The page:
Chris Chesney: Ready, Set, Wait?! Are we ‘truly ready’ for new technologies?
Are we truly ready for the new technologies coming our way?
Let’s consider how to put education in action so your team recognizes and understands how to approach the service and repair of these amazing systems.
I’ve mentioned this many times over the last several years, but it is worth repeating.
The lack of foundation electrical/electronic skills in our bays today is astonishing.
But how can we expect anything other than this when we have no standard of competency to compare our people to?
Most of the vehicles you have in your bays today are equipped with a data network that requires a technician with a solid electronics foundation to understand and repair.
So the first step in becoming prepared for future technologies is to ensure anyone working on these technologies has a deep understanding of foundation electrical/electronics and is fluent in data network analysis and diagnosis.
These skills include the ability to effectively use a factory wiring diagram and a digital storage oscilloscope.
FUN, INTERESTING & COOL AUTO FACTS: http://bit.ly/FunInterestingCoolAutoFacts
It means being able to read with full comprehension, the service information provided for the system being serviced.
It also means that not only can the technician understand and apply what they read but that they have the ability to teach these skills to others.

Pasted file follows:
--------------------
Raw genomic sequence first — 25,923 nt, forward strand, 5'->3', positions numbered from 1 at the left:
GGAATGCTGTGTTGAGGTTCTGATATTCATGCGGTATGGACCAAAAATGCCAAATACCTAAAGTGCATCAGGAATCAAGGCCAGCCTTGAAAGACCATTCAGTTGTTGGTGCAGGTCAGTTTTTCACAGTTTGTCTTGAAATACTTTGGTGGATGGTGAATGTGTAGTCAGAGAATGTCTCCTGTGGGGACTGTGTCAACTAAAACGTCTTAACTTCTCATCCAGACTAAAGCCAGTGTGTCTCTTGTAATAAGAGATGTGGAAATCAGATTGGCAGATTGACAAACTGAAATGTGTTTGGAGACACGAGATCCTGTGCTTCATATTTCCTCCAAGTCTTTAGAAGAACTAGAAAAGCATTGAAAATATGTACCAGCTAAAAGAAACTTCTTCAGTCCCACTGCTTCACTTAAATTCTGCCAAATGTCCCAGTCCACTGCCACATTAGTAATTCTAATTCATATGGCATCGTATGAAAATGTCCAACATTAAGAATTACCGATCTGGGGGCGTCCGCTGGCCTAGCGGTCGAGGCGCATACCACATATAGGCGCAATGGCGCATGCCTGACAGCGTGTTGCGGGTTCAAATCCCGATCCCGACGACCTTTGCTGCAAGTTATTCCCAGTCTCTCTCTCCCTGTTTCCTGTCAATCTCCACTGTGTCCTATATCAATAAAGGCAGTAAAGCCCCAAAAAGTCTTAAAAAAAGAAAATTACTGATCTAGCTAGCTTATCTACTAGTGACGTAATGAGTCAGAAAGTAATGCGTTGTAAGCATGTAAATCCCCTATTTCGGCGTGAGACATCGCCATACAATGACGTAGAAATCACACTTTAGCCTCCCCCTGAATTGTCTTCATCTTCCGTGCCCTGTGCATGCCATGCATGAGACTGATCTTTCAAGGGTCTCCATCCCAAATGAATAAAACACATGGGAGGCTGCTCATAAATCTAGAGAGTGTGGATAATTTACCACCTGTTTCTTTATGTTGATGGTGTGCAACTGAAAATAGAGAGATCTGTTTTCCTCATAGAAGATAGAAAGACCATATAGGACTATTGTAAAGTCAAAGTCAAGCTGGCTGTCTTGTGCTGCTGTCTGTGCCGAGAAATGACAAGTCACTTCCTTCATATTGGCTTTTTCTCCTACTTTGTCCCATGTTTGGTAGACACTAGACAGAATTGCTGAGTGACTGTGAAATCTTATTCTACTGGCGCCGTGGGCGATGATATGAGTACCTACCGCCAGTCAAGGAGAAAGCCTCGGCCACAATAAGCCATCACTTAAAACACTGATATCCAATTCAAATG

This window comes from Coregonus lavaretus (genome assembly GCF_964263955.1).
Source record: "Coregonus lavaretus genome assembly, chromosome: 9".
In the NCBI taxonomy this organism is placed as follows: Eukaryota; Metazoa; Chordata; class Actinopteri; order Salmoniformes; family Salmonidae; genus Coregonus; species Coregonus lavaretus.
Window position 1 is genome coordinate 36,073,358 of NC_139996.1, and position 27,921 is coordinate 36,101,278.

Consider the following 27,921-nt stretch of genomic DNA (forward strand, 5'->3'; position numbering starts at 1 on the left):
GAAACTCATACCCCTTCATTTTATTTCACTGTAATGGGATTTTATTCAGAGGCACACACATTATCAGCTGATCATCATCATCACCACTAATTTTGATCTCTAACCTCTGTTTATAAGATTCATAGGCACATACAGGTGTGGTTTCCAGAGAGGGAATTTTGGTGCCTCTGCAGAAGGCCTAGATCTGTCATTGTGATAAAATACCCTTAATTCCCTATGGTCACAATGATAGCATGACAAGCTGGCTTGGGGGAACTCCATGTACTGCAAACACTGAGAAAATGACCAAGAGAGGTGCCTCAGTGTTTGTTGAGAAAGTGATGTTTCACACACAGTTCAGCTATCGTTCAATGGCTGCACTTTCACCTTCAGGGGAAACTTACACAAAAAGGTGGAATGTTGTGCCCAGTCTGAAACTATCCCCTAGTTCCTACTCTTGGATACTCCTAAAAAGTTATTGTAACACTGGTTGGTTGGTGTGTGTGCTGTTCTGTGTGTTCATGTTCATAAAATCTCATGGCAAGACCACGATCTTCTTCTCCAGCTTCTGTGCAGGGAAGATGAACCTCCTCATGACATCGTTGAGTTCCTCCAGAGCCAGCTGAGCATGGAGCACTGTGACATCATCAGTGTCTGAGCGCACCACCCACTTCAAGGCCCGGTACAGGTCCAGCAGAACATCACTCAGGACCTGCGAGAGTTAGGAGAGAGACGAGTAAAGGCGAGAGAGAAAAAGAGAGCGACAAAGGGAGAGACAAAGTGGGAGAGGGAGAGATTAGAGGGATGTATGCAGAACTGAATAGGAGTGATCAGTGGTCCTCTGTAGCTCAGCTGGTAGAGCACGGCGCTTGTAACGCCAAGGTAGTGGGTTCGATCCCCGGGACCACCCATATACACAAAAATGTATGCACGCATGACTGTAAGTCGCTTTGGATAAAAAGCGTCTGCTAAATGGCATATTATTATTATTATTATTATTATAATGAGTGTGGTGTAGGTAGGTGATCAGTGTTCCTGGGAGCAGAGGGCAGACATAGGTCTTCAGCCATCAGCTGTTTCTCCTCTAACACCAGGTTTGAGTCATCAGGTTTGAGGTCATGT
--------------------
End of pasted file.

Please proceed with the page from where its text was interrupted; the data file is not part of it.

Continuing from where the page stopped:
Proof of skill is a critical step in moving toward our goal of being competent in serving our customers.
So how do you put this process in place where you are able to create competent electronics experts?
First you need to identify those that have some or most of these attributes and those that do not.
Work with your training provider to schedule foundation electrical classes with hands on sessions in your market so you can enroll your entire team.
Yes, require all skill levels to attend the foundations courses.
Your goal is to create competent electricians.
Your inexperienced techs need to be exposed to the foundation skills and your experienced techs need to refresh their foundation skills.
What you’ll see is your advanced techs will mentor your less experienced techs during class and especially during hands on exercises.
After a few sessions, talk to your training provider about allowing your advanced techs that ability to teach portions of the class.
By engaging the advanced tech in the preparation of teaching your less experienced techs, you’ll see their growth in action.
I’ve seen this in action and the results are amazing.
Keep in mind it is not easy to ask a journeyman technician to attend a foundation electronics class.
But ask them to attend to assist in mentoring your younger techs and the context in their mind changes.
What you’ll find is an experienced tech who becomes much more engaged in not only the education of a less experienced tech but in themselves.
It also binds them together as mentor/mentee in a way that you may not be able to do by simply demanding they do so.
The end result is tremendous growth by both the mentor and the mentee.
But don’t stop there.
Find advanced courses for the mentor where they can grow their skills in the discipline where they can become the mentee.
And don’t settle for the response “I don’t need a foundation electronics course” or “I’ve been doing it this way for 20 years.”
This is the process of actively investing in your own education that you need to foster and support in order to grow the skills needed to service the technologies of today let alone the technologies of tomorrow.